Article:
The light (the phase-modulated signal) input to the delay interferometer shown in FIG. 2 is divided by first directional coupler 301 into two lights of equal light intensity, which are input respectively to first and second arms 302, 303. Only the light which is input to first arm 302 is shifted in phase by 90 degrees (delayed by 90 degrees) by delay element 304.

Each of the lights which have been propagated through first and second arms 302, 303 is divided into two lights by second directional coupler 305. Second directional coupler 305 has a first output port (upper port in FIG. 2) that outputs the light intensity of ½ of the light propagated through first arm 302 and the light intensity of ½ of the light propagated through second arm 303. At this time, only the light propagated through second arm 303 is shifted in phase by 90 degrees (delayed by 90 degrees from the input light) by second directional coupler 305.

Since the light propagated through first arm 302 and the light propagated through second arm 303 are shifted out of phase with each other by 90 degrees, the first output port combines and outputs the lights that are in phase with each other.

Second directional coupler 305 has a second output port (lower port in FIG. 2) that outputs the light intensity of ½ of the light propagated through first arm 302 and the light intensity of ½ of the light propagated through second arm 303. At this time, the light propagated through first arm 302, which has been shifted in phase by 990 degrees by delay element 304, is further shifted in phase by 90 degrees by second directional coupler 305. As the light propagated through first arm 302 is shifted in phase by 180 degrees and the light propagated through second arm 303 is not shifted in phase, the second output port combines the lights that are in opposite phase with each other and hence outputs no light.

When the phase of the light that is propagated through one of the arms is thus adjusted in phase such that the two lights output from the first output port of second directional coupler 305 are in phase with each other, the two lights output from the second port are in opposite phase with each other. If a CW light (continuous wave light) is input to the delay interferometer, then the first port outputs the lights in phase with each other which intensify each other, and the second port outputs no light as the lights in opposite phase with each other cancel each other.

Operation of the delay interferometer at the time a DPSK signal is input thereto will be described below.

It is assumed that the DPSK signal is expressed by a code “0” represented by a light shifted in phase by 0 and a code “1” represented by a light shifted in phase by π.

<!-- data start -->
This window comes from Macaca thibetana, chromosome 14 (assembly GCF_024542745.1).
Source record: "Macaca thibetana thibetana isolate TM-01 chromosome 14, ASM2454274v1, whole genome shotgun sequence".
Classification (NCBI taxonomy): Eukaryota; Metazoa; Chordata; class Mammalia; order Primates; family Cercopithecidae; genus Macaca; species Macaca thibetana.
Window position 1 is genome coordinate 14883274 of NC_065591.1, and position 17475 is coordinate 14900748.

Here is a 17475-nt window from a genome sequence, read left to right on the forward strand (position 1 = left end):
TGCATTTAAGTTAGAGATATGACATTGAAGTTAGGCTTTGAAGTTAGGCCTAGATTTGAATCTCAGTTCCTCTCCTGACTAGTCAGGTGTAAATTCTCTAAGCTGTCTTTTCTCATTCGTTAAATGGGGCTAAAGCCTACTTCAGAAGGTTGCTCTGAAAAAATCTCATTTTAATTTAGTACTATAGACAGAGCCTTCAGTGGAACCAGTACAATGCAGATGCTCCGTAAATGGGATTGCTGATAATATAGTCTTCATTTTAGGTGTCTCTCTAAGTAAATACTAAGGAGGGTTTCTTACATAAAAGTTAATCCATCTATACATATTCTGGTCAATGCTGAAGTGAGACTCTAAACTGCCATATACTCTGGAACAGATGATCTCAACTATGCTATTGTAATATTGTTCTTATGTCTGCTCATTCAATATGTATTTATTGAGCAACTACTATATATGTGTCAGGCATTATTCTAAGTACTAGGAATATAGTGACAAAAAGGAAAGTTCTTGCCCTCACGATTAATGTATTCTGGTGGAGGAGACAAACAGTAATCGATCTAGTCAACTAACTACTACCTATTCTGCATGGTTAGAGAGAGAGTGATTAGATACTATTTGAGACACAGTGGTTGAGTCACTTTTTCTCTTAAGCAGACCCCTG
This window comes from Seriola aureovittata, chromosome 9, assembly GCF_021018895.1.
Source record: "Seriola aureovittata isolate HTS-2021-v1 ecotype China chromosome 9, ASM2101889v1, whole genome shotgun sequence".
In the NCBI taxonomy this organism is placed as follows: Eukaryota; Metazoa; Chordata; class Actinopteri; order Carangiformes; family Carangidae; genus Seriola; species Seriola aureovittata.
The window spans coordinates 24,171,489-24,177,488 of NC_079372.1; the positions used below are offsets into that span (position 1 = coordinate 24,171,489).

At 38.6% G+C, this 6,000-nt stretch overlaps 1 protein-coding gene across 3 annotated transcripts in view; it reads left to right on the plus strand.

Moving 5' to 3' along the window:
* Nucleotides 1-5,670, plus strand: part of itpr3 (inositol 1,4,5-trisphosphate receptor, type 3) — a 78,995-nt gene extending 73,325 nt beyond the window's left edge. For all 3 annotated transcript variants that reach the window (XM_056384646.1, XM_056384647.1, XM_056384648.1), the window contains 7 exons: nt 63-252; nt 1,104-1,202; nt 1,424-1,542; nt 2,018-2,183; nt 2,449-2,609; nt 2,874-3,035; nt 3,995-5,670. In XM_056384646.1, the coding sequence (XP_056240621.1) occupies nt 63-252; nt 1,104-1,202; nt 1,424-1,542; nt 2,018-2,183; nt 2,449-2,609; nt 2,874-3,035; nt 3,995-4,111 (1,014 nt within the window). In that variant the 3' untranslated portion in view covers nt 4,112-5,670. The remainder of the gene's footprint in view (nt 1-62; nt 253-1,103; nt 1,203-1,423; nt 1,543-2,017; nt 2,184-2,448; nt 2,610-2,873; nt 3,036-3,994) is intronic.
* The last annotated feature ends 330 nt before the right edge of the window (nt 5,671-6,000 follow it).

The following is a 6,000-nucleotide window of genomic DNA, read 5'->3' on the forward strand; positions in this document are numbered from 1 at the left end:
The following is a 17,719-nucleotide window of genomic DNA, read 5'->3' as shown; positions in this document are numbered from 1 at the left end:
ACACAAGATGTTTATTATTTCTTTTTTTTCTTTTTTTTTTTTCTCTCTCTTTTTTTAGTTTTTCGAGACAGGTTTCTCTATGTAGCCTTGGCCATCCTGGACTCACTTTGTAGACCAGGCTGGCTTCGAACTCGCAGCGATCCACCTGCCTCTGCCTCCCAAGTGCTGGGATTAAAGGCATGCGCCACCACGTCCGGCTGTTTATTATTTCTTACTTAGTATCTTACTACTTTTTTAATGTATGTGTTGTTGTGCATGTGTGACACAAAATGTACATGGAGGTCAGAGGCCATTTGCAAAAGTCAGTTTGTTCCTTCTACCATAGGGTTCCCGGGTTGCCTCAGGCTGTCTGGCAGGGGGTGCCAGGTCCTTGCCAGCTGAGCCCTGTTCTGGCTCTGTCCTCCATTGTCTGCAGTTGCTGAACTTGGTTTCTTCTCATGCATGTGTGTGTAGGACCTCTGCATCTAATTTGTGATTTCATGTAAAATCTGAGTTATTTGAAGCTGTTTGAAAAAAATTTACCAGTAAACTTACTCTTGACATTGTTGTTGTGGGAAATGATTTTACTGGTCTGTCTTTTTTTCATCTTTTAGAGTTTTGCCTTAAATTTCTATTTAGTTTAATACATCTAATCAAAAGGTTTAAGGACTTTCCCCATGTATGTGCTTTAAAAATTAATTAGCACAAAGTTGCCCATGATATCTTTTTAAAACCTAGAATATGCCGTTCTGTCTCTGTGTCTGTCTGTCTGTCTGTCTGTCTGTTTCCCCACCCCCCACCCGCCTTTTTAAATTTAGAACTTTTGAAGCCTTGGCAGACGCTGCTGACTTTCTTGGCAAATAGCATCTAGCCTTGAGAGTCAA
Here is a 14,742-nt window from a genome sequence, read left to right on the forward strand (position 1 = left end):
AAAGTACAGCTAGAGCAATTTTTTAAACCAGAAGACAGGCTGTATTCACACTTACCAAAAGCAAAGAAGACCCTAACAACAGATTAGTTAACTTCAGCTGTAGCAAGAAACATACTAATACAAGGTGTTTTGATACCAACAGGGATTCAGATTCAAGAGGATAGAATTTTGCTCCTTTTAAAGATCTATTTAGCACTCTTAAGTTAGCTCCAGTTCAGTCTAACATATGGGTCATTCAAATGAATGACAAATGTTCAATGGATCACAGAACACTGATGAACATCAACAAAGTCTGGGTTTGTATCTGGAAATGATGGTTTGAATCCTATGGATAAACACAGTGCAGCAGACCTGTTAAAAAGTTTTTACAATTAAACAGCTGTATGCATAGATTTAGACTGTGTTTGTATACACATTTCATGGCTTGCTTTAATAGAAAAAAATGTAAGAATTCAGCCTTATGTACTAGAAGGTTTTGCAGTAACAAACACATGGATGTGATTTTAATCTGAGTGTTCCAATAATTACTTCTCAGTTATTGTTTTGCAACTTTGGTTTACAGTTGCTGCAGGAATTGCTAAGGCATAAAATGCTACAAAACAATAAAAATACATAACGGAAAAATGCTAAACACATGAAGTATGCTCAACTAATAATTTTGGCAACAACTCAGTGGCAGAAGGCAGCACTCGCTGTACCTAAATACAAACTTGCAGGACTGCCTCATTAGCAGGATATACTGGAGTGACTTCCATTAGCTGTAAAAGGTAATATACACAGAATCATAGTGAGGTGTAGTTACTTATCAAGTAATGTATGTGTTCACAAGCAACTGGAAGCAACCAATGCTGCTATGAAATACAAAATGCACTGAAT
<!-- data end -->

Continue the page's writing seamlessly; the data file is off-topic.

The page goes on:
The first output port of the delay interferometer outputs lights in phase with each other which intensify each other if bits that are adjacent to each other on the temporal axis are in phase each other, and cancel and extinguish lights if the phase difference between bits that are adjacent to each other on the temporal axis is π.

The second output port of the delay interferometer outputs extinguish lights if bits that are adjacent to each other on the temporal axis are in phase each other, and outputs lights in phase with each other which intensify each other if the phase difference between bits that are adjacent to each other on the temporal axis is π because the phase difference between the lights propagated through the two arms is 0 or 2π.

Therefore, if bits that are adjacent to each other on the temporal axis are in phase each other, then the first output port outputs a light, and if the phase difference between those bits is π, then the second output port outputs a light. As a result, the phase information of the DPSK signal is converted into intensity information.

The delay difference between the lights which is caused by the propagation thereof through the two arms should preferably be equal to one time slot of the light signal such that only bits that are adjacent to each other on the temporal axis interfere with each other. If the delay difference deviates from one time slot, then an interferential component produced by interfering with another bit that is not to interfere with is introduced into the light signal output from the first output port or the second output port, generating a waveform distortion which tends to degrade the conversion from the phase information into the intensity information.

The RZ-DPSK process which uses the delay interferometer poses some problems.

The first problem is that if the delay interferometer is to receive a WDM (Wavelength Division Multiplex) light signal, for example, at a transmission rate that is currently employed as a standard rate, then the delay interferometer needs to be adjusted for each wavelength. The reasons will be described below.